Blues singer, songwriter and guitarist "Little" Milton Campbell, whose gritty vocals and songwriting recalled B.B. King's rough-edged style, died today (Aug. 4) from a stroke, his record company said.

Blues singer, songwriter and guitarist "Little" Milton Campbell, whose gritty vocals and songwriting recalled B.B. King's rough-edged style, died today (Aug. 4) from a stroke, his record company said.

The 71-year-old Grammy-nominated guitarist and singer known for writing and recording the blues anthem "The Blues Is Alright" never awoke from a coma following a stroke he suffered on July 27 in Memphis, said Valarie Kashimura of The Malaco Music Group.

Born to sharecropping farmers near the Mississippi Delta town of Inverness -- his father, "Big" Milton Campbell, was a local blues musician -- "Little" Milton picked up a guitar at age 12 and recorded his first hit for Sam Phillips' Sun Records at age 18.

Discovered by blues-rock pioneer Ike Turner, Campbell went on to score dozens of rhythm and blues hits and was inducted into the Blues Hall of Fame in 1988.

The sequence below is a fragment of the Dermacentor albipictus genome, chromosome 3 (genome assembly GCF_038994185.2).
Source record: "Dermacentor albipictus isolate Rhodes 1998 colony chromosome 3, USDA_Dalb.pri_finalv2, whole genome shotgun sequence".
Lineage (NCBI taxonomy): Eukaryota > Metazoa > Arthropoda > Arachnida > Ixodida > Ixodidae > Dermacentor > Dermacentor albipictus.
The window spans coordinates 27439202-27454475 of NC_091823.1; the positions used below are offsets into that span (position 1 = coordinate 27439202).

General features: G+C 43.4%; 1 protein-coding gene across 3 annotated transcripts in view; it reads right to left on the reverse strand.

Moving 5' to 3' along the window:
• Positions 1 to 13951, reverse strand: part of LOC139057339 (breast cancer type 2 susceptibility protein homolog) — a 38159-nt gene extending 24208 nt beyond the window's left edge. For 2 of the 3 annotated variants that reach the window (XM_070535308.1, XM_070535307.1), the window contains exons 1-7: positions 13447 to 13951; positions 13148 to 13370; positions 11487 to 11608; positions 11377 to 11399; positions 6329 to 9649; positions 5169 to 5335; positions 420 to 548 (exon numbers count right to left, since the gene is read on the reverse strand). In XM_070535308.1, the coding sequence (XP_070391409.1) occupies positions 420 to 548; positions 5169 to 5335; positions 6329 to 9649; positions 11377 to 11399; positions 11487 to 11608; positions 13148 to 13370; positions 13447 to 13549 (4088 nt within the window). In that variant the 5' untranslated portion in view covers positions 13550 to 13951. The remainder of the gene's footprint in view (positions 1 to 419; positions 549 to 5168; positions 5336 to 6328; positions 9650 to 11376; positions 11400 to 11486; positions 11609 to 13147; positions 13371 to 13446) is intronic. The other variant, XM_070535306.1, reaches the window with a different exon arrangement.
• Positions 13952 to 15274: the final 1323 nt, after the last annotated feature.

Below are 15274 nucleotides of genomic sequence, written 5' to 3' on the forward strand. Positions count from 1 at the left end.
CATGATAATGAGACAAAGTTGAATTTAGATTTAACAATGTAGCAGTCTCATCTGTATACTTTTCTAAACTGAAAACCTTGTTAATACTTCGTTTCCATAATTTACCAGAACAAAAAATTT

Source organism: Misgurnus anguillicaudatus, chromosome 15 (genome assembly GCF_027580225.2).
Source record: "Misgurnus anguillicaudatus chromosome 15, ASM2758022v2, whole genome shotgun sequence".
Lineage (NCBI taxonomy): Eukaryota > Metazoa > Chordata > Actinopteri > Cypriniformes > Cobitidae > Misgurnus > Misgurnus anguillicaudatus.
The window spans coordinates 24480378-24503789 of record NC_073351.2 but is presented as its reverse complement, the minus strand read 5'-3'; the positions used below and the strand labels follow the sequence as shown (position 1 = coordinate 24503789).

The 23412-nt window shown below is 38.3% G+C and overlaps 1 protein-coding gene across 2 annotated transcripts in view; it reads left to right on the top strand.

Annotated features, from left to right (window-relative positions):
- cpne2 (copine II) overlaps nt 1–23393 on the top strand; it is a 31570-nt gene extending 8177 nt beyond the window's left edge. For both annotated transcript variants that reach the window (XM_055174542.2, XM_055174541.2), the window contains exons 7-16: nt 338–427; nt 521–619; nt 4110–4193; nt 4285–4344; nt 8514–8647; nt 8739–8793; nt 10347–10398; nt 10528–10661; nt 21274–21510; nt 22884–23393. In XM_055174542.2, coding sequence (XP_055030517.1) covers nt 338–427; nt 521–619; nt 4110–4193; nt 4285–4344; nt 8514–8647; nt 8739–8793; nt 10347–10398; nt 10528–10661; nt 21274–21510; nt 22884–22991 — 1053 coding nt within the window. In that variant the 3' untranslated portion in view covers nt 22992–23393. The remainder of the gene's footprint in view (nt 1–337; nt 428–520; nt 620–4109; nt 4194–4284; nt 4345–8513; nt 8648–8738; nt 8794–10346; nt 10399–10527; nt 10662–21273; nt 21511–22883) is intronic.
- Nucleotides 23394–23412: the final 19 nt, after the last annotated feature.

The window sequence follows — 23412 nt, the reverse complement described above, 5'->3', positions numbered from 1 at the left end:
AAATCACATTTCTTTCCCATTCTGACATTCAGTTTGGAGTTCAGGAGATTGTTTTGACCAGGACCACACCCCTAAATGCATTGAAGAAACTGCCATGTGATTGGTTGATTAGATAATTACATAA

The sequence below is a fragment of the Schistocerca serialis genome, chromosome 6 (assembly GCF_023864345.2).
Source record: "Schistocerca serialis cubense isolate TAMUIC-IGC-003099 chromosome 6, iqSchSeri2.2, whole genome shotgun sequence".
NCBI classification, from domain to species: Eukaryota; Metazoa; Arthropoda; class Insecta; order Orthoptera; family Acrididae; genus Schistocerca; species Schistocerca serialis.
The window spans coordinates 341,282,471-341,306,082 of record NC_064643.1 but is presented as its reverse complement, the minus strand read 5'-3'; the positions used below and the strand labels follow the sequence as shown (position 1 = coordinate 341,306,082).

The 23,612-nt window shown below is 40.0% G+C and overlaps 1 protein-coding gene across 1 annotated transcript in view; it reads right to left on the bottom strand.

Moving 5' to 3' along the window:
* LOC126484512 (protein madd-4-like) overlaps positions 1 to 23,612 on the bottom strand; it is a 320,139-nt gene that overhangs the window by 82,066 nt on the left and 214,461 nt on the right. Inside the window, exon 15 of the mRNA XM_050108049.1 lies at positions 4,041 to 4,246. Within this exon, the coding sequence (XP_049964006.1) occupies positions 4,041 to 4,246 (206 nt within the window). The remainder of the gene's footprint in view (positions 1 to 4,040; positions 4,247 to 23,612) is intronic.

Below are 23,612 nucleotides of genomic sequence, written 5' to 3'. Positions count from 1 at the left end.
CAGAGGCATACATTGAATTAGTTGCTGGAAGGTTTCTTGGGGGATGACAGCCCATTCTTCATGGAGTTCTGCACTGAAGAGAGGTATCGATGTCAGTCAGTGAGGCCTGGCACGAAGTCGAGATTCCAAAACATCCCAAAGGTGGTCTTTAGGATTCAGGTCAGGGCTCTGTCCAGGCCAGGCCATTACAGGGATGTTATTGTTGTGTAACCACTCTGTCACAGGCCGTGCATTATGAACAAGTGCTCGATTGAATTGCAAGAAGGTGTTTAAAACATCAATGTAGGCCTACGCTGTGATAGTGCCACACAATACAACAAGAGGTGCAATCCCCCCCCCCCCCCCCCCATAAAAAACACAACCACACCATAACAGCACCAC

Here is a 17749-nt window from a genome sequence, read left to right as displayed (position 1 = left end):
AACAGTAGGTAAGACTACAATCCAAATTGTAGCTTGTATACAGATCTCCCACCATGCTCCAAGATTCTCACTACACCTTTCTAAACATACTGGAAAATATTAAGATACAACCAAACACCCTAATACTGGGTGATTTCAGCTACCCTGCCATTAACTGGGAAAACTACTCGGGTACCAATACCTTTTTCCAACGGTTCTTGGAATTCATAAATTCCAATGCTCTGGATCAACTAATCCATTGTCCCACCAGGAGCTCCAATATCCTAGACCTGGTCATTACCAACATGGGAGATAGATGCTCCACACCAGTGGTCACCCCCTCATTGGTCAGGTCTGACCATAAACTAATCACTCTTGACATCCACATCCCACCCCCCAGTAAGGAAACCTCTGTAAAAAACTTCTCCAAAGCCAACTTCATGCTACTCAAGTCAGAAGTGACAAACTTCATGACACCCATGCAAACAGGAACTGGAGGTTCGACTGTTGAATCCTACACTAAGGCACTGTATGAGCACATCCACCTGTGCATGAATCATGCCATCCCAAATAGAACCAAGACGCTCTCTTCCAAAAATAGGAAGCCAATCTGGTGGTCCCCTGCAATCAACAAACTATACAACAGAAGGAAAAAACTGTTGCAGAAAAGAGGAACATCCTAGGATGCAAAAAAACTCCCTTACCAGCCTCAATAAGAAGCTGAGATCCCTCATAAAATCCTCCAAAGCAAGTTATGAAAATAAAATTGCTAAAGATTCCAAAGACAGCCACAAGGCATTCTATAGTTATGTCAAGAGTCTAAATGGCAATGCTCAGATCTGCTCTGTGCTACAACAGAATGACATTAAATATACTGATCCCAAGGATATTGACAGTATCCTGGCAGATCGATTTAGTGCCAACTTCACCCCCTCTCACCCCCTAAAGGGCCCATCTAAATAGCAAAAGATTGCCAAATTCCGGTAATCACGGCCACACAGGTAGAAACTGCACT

Though acclaimed in blues circles, Campbell never achieved the fame of King and some other American bluesmen. Nevertheless, his nearly constant touring took him all over the world.

After signing with Bobbin Records in East St. Louis, Illinois, Campbell recorded "I'm a Lonely Man" and "That Will Never Do." A long association with Chicago's Chess Records produced the 1965 hit "We're Gonna Make It," which coincided with the civil rights movement. Other hits included "Baby I Love You," "If Walls Could Talk," "Feel So Bad," "Who's Cheating Who?" and "Grits Ain't Groceries."

"Annie Mae's Cafe" and "Little Bluebird" were hits he recorded with Memphis' Stax Records, which he joined in 1971 before the label's demise.


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